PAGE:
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A2 Media: Critical Research, Sport & Media

Published: 07 Jun 2006 - 02:58 by flydemo

Updated: 08 Jun 2006 - 23:25

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Hi for my critical research i need to gather primary and secondry research to help answer my question. the question ive been set is......

how can the media be manipulated to help raise a sports popularity such as squash?

Any help will be great

Sean Jones

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From raystrach - 08 Jun 2006 - 23:21   -   Updated: 08 Jun 2006 - 23:25

the question is:
"how can the media be manipulated to help raise a sports popularity such as squash?'"

sorry sean,  i am not going to be able to add to much light to this subject because most of my post is to ride a particular hobby horse of mine related to this.

but first your question...
assuming of course that the media can be manipulated, it is no an easy matter. the biggest friend of any minor sport is controversy as previous posters have noted. money, which is the main drive behind the traditional media, squash simply does not have (more of that later), they are not interested in skill, athleticism. the want to sell, sell, sell either papers or air time - they want readers/viewers. maybe the banning of the top ten mens and womens players for illegal recrational drug use. people would sit up and take notice of that one. you could reinstate them a couple of months later and say it was just a media stunt. - that would gather even more headlines!

another thing that  helps a sport is  quirky movie. lawn bowls in australia received a big boost when the movie Crackerjack hit the screens. it was a movie about a couple of young blokes who took to bowls because they wanted to park in the bowling club's carpark. It was fun and it showed Lawn Bowls in a good light. i was thinking of a road movie about a small group of 20 somethings touring the countryside going from one minor squash event to the next in each of themselves and adventure - it could work.

in the new media, sms/phones and internet, a viral email/tex campaign would be good. maybe a clip of a game of nude squash would go down well.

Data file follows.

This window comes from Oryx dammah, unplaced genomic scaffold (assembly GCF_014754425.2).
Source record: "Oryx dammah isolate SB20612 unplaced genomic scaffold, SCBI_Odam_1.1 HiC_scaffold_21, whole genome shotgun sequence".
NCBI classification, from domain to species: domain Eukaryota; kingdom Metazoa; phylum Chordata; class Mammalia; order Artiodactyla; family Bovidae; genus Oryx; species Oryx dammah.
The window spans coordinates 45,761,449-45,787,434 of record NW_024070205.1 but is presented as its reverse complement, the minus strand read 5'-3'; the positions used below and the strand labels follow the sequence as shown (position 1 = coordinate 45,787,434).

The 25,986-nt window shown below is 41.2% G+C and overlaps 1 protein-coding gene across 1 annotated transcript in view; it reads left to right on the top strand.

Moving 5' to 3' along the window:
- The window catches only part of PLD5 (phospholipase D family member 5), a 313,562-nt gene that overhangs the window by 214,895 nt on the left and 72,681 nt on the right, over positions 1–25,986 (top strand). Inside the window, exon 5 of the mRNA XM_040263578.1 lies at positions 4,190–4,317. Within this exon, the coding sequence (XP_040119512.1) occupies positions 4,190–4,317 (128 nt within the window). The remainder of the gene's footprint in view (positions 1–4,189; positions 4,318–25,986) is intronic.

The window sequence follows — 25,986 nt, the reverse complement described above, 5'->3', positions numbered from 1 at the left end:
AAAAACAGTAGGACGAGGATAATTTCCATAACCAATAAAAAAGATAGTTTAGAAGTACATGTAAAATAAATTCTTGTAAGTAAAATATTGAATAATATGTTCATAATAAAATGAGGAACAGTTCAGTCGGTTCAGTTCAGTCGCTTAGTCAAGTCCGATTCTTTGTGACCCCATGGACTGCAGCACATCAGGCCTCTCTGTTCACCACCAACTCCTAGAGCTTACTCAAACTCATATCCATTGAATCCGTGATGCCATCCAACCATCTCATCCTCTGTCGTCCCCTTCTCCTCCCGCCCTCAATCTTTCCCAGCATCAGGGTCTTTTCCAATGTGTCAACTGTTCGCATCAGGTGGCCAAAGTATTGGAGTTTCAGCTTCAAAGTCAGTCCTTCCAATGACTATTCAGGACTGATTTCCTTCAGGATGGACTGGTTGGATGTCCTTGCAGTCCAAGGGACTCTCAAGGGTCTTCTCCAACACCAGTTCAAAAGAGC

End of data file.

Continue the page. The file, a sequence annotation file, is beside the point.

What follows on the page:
having high profile particpants is also good. a long lens expose of brad pitt and jennifer anniston making up  for all the hurt they caused each other over the couple of years - on a Squash court. Or maybe "latest celebrity squash court escapades" - they will be at it in droves. (we just need pople who look like the celebrities not real celebs - we are talking manipulation)

a clever person with a hide as thick as an elephant could do it.

now belatedly to my point
it is all very well raising the profile, but then, when they go to the squash club to have a game, we need to be able to take care of them and want to come back for another game etc i don't see that in a lot of squash clubs that I go to.
case in point. in australia you can go to a club and hire a court for an hour.often they will hire a racket and ball. the staff give their prospective lifetime customer a daggy old flyswatter and a shiny squash ball from the 70's they found in a cupboard somewhere. how is that going to get anyone excited?

I know from experience that people at the club level, with the right systems and services, can make a difference. if more clubs were ale to do this it would mean that clubs would invest in squash as there was money to be made in it.  need i go on again? see this previous post

the thing is, squash needs a court. unlike football which can be played in the streets or in a park, without a court it is pretty hard. at those courts we need to be able to provide customer service. why dosn't squash try to be the sport that provides the best customer service.  - they might just be a news headline on it's own!

i better shaddup.

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From BizarreCo - 08 Jun 2006 - 00:26   -   Updated: 08 Jun 2006 - 00:31

The main things holding squash back as a major world sport:

1) Poor spectotor sport for non-enthusiasts

2) Technicality of rules and regs means you have to know them to make sense of a game